Nov 22, 2003
By TIM KORTE
AP Sports Writer
SEATTLE (AP) - One pump fake and a tight spiral to the end zone. That's how Cody Pickett salvaged Washington's turbulent season.
Pickett threw a 21-yard strike to Corey Williams with 1:10 to play, lifting Washington to a 27-19 win over No. 8 Washington State on Saturday night in another thrilling Apple Cup.
"It felt good. It was right there," Pickett said. "He did a great job because he caught it near the 2 and then got into the end zone. I didn't have the best view, but I saw the ref's hands go up. It was a great feeling."
Pickett, ineffective most of the game, established a rhythm in the fourth quarter and directed a 73-yard drive that kept the Huskies (6-6, 4-4 Pac-10) from their first losing season in 27 years.
Washington denied the rival Cougars (9-3, 6-2) a chance at a third straight 10-win season. Washington State is assured of a bowl bid, but that only won't offset the disappointment of a sixth straight Apple Cup loss.
"It was not our day," Cougars coach Bill Doba said. "Things fell their way."
Marquis Cooper sealed the win for Washington when he intercepted a pass by freshman Josh Swogger and returned it 38 yards for the final TD, touching off pandemonium in the crowd of 74,549.
"There was pressure on the quarterback and I followed his eyes," Cooper said. "When I made the pick, I knew I was going to take it back. All I thought about was scoring once I had the ball."
When the game ended, the Huskies staged a lengthy celebration at midfield and students spilled out of the stands to join in the fun. The Cougars walked solemnly to the locker room.
Last year in Pullman, the Huskies erased a 20-10 deficit with four minutes to play and won 29-26 in overtime. This time, they trailed 19-14 after Drew Dunning's fourth field goal, a 26-yarder, with 4:43 on the clock.
Washington State's Jonathan Smith had 128 yards rushing, and Dunning's four field goals helped him become the school's career scoring leader.
But it was another sloppy effort by the Cougars, who committed seven turnovers - just as they did in victories over Oregon State and UCLA. This time, though, their good fortune didn't come through.
"Not against these guys," Doba said. "These guys came ready and played well."
This win was sweet for Washington fans, who have endured one of the most turbulent years in school history after a tough season that followed the firing of former coach Rick Neuheisel last summer.
"A lot of the things we've encountered weren't just football things," coach Keith Gilbertson said. "And on the football side, we didn't have the year we thought we'd have."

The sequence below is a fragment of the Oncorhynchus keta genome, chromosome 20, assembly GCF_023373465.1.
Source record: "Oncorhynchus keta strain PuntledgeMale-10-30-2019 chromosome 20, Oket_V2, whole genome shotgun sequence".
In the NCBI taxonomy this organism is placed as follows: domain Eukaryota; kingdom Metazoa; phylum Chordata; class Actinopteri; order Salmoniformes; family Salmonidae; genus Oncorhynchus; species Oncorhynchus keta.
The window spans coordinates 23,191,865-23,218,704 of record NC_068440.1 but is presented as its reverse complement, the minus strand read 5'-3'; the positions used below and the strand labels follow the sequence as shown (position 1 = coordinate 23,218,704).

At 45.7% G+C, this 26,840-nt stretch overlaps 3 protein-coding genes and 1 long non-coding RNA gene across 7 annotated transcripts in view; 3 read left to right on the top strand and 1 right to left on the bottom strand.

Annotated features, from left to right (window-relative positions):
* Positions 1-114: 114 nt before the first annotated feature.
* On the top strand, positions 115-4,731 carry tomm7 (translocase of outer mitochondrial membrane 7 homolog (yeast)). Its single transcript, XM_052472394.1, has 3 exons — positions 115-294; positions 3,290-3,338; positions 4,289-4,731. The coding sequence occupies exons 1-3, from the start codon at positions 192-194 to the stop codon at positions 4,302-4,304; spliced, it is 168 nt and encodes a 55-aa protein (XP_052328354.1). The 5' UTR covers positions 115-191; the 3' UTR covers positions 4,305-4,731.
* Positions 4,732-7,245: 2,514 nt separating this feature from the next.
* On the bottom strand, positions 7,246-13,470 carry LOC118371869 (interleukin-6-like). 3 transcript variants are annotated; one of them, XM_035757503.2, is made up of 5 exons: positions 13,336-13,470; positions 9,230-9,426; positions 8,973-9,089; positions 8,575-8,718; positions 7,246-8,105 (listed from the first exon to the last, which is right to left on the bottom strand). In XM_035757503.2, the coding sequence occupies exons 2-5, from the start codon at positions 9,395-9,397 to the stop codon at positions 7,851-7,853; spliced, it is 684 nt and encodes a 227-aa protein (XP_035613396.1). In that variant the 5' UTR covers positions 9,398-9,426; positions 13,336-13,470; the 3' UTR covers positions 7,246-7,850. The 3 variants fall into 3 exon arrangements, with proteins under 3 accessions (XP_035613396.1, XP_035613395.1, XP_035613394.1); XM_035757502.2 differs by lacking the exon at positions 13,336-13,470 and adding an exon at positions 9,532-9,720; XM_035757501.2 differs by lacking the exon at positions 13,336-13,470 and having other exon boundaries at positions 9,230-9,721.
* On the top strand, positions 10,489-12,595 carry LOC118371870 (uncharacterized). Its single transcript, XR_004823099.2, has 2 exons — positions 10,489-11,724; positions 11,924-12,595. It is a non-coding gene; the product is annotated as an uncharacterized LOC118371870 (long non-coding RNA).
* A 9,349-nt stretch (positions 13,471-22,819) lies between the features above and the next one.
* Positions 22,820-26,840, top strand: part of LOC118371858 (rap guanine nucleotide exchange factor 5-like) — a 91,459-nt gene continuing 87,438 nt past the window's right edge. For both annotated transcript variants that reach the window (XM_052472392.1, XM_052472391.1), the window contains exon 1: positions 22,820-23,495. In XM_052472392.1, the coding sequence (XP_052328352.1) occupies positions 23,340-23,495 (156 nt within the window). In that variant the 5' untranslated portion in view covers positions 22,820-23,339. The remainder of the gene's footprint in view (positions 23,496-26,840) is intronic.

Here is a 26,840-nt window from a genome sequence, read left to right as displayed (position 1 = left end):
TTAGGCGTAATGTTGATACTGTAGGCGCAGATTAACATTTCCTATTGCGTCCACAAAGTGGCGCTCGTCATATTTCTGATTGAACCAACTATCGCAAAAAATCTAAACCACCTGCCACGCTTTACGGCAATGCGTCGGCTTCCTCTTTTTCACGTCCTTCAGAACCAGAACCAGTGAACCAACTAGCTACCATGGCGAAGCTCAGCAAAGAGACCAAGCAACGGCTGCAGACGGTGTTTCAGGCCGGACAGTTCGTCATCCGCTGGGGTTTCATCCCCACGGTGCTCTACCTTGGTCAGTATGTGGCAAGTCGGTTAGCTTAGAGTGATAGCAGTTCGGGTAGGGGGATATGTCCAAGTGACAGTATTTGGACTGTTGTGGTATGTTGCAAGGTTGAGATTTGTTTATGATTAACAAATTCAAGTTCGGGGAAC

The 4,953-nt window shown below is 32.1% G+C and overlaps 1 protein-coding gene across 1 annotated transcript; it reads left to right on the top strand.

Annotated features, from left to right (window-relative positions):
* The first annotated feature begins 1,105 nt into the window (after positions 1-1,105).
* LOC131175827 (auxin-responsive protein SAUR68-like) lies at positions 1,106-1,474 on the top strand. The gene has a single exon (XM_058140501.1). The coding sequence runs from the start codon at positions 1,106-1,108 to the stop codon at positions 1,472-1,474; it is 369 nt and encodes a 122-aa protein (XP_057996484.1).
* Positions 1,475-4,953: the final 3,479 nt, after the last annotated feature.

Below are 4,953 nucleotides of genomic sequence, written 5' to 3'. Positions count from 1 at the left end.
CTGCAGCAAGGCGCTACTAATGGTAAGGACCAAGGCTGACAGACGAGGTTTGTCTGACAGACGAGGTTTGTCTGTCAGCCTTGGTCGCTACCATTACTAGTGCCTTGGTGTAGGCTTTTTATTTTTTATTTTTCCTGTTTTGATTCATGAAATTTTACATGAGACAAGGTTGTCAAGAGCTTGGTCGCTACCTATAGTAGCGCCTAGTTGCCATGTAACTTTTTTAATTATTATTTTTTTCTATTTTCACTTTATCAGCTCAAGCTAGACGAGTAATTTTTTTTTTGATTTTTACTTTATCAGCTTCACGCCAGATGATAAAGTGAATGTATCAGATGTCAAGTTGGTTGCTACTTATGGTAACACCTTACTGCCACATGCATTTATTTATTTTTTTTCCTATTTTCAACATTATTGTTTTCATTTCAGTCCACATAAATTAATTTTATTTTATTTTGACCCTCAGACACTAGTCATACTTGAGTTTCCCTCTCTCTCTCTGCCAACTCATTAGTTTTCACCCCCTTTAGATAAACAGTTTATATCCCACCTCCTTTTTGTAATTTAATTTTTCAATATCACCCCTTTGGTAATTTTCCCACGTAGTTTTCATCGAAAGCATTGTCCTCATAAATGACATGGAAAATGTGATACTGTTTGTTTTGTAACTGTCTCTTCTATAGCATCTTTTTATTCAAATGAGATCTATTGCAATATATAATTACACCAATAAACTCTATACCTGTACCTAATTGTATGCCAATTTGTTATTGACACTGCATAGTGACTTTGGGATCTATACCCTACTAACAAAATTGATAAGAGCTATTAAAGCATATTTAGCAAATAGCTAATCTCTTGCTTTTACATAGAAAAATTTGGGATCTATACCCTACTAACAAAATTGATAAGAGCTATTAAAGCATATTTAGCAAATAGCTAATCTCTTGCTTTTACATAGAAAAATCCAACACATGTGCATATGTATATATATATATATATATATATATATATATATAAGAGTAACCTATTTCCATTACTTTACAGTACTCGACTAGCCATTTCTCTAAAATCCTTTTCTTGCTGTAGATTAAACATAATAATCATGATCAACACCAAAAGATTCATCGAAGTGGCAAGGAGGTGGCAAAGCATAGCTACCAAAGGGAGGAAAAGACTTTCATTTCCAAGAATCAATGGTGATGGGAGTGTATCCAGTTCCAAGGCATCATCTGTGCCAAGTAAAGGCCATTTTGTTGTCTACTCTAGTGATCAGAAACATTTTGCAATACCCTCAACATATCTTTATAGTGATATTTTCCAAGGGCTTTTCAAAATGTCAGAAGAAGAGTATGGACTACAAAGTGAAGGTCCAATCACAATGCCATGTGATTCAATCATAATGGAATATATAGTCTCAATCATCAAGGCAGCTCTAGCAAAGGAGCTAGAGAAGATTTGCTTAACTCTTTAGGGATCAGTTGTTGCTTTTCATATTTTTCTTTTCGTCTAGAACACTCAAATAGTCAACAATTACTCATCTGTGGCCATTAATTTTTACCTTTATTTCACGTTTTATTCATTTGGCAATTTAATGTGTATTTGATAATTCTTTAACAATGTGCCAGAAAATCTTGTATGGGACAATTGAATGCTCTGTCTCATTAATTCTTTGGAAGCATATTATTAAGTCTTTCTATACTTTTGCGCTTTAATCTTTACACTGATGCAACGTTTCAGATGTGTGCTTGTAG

Smith gave the Cougars enough offense to win, breaking off runs of 28 and 19 yards on the first drive of the third quarter, leading to Dunning's 20-yard field goal. Smith added two 14-yard bursts in the fourth to set up Dunning's 26-yarder.
Pickett wasn't fazed, though.
He found Charles Frederick for a 15-yard gain to Washington State's 39 on fourth-and-4 near midfield with two minutes to play. Then he fired a shot to Williams in the right corner of the end zone.
"I thought I had it intercepted," said Cougars free safety Erik Coleman, who was victimized on the winning play. "I felt the ball go by my fingertips."
Pickett completed 23 of 45 passes for 183 yards for two TDs with two interceptions.
Washington State quarterback Matt Kegel benched himself for the second straight week after taking a few hits on his sore throwing shoulder. Swogger was 10-of-23 for 107 yards with three interceptions.
Kegel was 6-of-12 for 50 yards with 1 TD and two interceptions before leaving in the second quarter.
Dunning made field goals of 33 and 34 yards and became Washington State's career scoring leader on a 20-yarder early in the second half. His 334 points eclipsed kicker Jason Hanson's scoring from 1988-91.
The Huskies were coming off a 27-22 loss at struggling Arizona and an abysmal 54-7 loss last week at California where Washington surrendered 731 yards.
"A lot of teams would have folded the tent and went home," tackle Khalif Barnes said. "I think our guys showed what kind of guys they are. They are very good football players, and I just can't say enough about how our guys played."